The occasional raincloud does still show up an block out the sun. That’s the nature of my depression, even with medication. But I know the sun still exists and that I will see it again as soon as that raincloud blows away. And the rainclouds are getting smaller and smaller, partially because I’m learning how to tell when it’s something I can and should work through, or if I need to take a mental health day and devote time to self care. It’s still a work in progress, but I’m making a lot of headway.
If I could go back and talk to 22-year-old me, I would tell her that it won’t always be this hard. I would tell her that there is help, there is hope, and there is healing. I would tell her that this eating disorder is not the end and that recovery is real. Since I can’t go back and share these messages with younger me, I do my best to share them with the people around me who are struggling.
If you are struggling with suicide today, I want you to know that I am proud of you. I know that it is taking every last ounce of strength you have to simply keep drawing breath. I want you to know that I think you are brave. Braver than you think. It takes so much strength to keep going, and you’ve been trying to struggle on for so long. You may not think you are strong, but you are.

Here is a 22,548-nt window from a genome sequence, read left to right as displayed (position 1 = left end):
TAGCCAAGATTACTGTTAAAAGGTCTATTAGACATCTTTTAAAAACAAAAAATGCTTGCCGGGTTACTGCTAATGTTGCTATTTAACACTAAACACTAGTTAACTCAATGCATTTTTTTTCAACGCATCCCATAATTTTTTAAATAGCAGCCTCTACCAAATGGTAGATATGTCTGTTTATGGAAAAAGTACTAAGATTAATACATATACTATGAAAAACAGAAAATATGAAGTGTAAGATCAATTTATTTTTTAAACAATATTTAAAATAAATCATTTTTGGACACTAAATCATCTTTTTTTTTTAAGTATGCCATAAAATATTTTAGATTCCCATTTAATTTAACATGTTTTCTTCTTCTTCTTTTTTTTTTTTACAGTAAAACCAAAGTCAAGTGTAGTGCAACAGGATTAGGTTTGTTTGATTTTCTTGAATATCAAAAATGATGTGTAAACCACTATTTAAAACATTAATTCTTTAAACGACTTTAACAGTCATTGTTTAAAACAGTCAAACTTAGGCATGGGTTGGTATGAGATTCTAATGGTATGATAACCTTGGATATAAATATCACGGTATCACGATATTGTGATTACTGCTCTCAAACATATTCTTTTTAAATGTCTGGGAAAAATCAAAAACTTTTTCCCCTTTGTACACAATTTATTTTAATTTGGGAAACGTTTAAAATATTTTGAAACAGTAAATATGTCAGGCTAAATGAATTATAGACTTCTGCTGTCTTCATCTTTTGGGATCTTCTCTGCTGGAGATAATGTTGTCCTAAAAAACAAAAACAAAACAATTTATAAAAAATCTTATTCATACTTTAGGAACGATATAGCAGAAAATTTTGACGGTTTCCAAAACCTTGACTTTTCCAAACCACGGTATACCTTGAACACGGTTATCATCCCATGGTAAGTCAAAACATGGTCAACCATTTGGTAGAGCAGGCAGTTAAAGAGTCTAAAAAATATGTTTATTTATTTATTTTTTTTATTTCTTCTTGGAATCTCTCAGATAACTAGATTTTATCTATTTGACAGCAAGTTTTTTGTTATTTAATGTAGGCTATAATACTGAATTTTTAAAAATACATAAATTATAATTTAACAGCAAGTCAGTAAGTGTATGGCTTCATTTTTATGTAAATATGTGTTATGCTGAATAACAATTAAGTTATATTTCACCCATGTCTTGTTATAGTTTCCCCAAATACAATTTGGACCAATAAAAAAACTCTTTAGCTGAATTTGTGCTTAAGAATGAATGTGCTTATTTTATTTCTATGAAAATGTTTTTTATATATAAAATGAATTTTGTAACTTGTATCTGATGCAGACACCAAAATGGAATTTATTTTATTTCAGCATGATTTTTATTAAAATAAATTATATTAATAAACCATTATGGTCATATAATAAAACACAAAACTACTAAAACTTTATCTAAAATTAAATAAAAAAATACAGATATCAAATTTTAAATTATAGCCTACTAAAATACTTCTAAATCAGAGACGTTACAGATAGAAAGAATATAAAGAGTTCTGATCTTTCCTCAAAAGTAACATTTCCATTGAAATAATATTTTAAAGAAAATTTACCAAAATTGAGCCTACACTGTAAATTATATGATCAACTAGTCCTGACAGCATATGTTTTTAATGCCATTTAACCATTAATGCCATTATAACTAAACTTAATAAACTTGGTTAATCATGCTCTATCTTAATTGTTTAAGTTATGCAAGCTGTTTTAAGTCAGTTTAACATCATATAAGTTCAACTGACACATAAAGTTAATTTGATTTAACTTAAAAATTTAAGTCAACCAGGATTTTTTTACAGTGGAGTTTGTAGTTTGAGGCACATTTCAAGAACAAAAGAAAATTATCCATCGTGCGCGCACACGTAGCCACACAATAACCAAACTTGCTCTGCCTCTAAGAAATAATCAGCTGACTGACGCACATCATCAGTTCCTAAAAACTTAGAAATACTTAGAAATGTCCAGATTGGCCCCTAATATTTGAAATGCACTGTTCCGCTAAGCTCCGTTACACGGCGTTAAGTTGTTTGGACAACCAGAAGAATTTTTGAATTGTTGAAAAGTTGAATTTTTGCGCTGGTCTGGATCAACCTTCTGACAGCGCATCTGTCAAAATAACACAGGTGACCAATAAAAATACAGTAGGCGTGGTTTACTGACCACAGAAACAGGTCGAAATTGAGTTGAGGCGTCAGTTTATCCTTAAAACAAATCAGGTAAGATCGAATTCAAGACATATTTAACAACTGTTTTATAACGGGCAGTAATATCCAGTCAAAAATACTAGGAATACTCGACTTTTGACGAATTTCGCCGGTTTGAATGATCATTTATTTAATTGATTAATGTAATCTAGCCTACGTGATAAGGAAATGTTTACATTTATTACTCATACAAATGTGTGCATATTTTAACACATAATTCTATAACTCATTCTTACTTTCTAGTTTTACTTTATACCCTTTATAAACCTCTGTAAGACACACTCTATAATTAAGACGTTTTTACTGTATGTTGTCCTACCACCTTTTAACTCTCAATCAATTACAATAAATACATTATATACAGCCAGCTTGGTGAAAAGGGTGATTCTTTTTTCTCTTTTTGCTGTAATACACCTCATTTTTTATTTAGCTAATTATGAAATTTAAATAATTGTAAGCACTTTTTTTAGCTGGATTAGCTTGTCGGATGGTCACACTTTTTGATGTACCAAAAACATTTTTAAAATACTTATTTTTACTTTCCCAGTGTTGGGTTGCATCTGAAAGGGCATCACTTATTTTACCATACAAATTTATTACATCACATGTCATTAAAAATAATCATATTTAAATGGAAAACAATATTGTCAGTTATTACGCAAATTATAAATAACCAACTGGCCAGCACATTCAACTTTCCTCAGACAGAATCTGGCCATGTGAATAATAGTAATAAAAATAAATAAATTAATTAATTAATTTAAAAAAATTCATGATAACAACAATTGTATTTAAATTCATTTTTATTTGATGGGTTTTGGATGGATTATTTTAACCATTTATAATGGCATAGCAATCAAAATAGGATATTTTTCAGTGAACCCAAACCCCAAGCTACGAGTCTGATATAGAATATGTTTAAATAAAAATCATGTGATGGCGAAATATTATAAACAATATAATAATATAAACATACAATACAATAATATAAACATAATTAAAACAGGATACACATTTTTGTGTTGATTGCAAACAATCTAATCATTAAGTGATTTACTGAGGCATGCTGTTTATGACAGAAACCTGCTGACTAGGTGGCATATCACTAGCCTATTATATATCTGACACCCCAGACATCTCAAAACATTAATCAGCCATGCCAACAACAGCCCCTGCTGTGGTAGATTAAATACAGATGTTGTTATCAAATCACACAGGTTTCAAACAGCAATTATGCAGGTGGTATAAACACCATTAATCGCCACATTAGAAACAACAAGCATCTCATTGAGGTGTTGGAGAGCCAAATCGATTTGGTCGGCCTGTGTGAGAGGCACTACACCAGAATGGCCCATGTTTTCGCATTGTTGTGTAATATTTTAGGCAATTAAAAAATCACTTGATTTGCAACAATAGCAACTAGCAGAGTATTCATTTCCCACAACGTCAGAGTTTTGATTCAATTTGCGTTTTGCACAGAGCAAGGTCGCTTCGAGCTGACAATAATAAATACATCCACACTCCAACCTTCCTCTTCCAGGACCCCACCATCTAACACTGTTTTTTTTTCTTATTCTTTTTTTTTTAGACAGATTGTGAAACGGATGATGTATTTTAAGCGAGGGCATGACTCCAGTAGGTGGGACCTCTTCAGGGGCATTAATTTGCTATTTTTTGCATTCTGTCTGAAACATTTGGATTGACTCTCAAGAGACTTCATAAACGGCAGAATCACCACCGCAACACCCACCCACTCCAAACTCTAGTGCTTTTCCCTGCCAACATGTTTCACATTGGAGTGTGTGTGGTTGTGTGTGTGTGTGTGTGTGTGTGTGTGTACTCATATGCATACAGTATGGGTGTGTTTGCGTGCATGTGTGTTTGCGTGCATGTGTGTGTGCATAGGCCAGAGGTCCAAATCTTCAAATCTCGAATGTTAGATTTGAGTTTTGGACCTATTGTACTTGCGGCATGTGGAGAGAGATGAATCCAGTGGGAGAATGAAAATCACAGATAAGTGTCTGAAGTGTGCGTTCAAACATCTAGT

I know it can be hard to believe that things can get better. I know you feel trapped. I know you feel like it will always be this way. Even if you can’t find it within yourself to believe that things can get better, can you believe me? When I was working on recovery, one thing I learned was that I could believe that my friends wouldn’t lie to me when they told me I could get better, even if I couldn’t actually believe it was possible. I relied on their belief that I could get better until I got to the point where I could actually believe it, myself.
This is what I have come to believe for myself. And I believe it for you, as well:
There is help. There is hope. There is healing.
Recovery is real and it is so, so worth it.
You are not alone in these broken places. You don’t have to do this alone.
You can learn to live again. You can learn to love again.
I know you feel broken. I know you feel unlovable. But if you could see what I see, you would see an incredible person, one who deserves to love and be loved. There is nothing that could have happened in your past that can change that.
You may not be able to see the way forward, but I promise you that it is there. Just keep putting one foot in front of the other.
It’s okay to stumble. It’s okay to fall. If you reach a point where you can’t keep going, that’s what your friends are for. Let them carry you for a while until you find the strength to stand, again.
You don’t have to do this alone. You have friends and family who love you and would do anything to help you get through this. It’s okay to ask for their help and to tell them what you need.
Things will get better. It’s not going to happen overnight, but I promise you, little by little, inch by inch, it will get better.
Life really is worth living.
You really are worth the fight.
It will get better.
Hope is real.
Recovery is real.
You can do this.
You are not alone.
You can do this.
You are worth this.
National Suicide Prevention Lifeline
The Trevor Project
Veteran Crisis Line
1.800.273.TALK (273-8255) Press 1